To show solidarity with the millions of people being harmed by his health care law, President Barack Obama signed up for Obamacare shortly before Christmas.
Well, Obama didn't personally sign up. His aides did on his behalf. But at least this shows that the Obamacare website's technical problems have been overcome, right? Wrong. The aides had to sign him up through an in-person enrollment.
A White House spokesman told The Associated Press that the “complicated nature of the president's case required an in-person sign-up,” saying the president's personal information isn't readily available in government databases due to security issues, making it impossible for the exchange website to verify his identity and eligibility for tax subsidies.
Obama selected (or, more accurately, his aides selected) a “bronze” plan, the cheapest available. Obama won't qualify for subsidies and will therefore pay nearly $400 per month for the plan. But at least the president will now experience the costs and narrower provider networks facing other citizens enrolled in Obamacare plans, right? Wrong again.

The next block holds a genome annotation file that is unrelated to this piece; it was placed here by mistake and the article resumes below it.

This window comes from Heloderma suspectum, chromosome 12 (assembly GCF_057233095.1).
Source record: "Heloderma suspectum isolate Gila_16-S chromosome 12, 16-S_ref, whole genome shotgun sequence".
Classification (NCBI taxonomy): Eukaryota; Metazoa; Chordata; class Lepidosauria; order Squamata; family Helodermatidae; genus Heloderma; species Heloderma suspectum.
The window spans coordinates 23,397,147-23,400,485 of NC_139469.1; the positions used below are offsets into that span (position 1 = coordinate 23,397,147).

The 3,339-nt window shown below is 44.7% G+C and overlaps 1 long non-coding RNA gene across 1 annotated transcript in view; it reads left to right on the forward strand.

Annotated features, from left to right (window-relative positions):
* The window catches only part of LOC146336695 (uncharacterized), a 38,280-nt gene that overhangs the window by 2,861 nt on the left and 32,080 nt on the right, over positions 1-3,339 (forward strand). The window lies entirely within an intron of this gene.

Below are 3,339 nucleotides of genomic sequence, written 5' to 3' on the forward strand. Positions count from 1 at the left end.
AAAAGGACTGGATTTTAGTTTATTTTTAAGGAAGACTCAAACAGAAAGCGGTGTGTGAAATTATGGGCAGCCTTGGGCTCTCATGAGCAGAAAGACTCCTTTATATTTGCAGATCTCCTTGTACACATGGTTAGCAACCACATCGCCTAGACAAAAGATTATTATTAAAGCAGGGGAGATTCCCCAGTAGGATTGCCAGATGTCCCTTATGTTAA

As commander in chief, Obama gets his health care through the military. In other words, he will actually get to keep his doctors. He doesn't plan to use his Obamacare plan. Neither do his wife and daughters; Obama didn't bother to have his aides enroll them in a plan.
White House officials called the enrollment a “symbolic” act. True that. Nothing better symbolizes (and makes the case against) Obamacare than watching its chief proponent and namesake find himself unable to use the system without help from aides, to buy insurance he doesn't need and doesn't plan to use, at an increased cost of $400 per month, with no real benefit.
To recall Bill Clinton's famous claim, at least Obama can say he feels our pain. Or at least his aides do.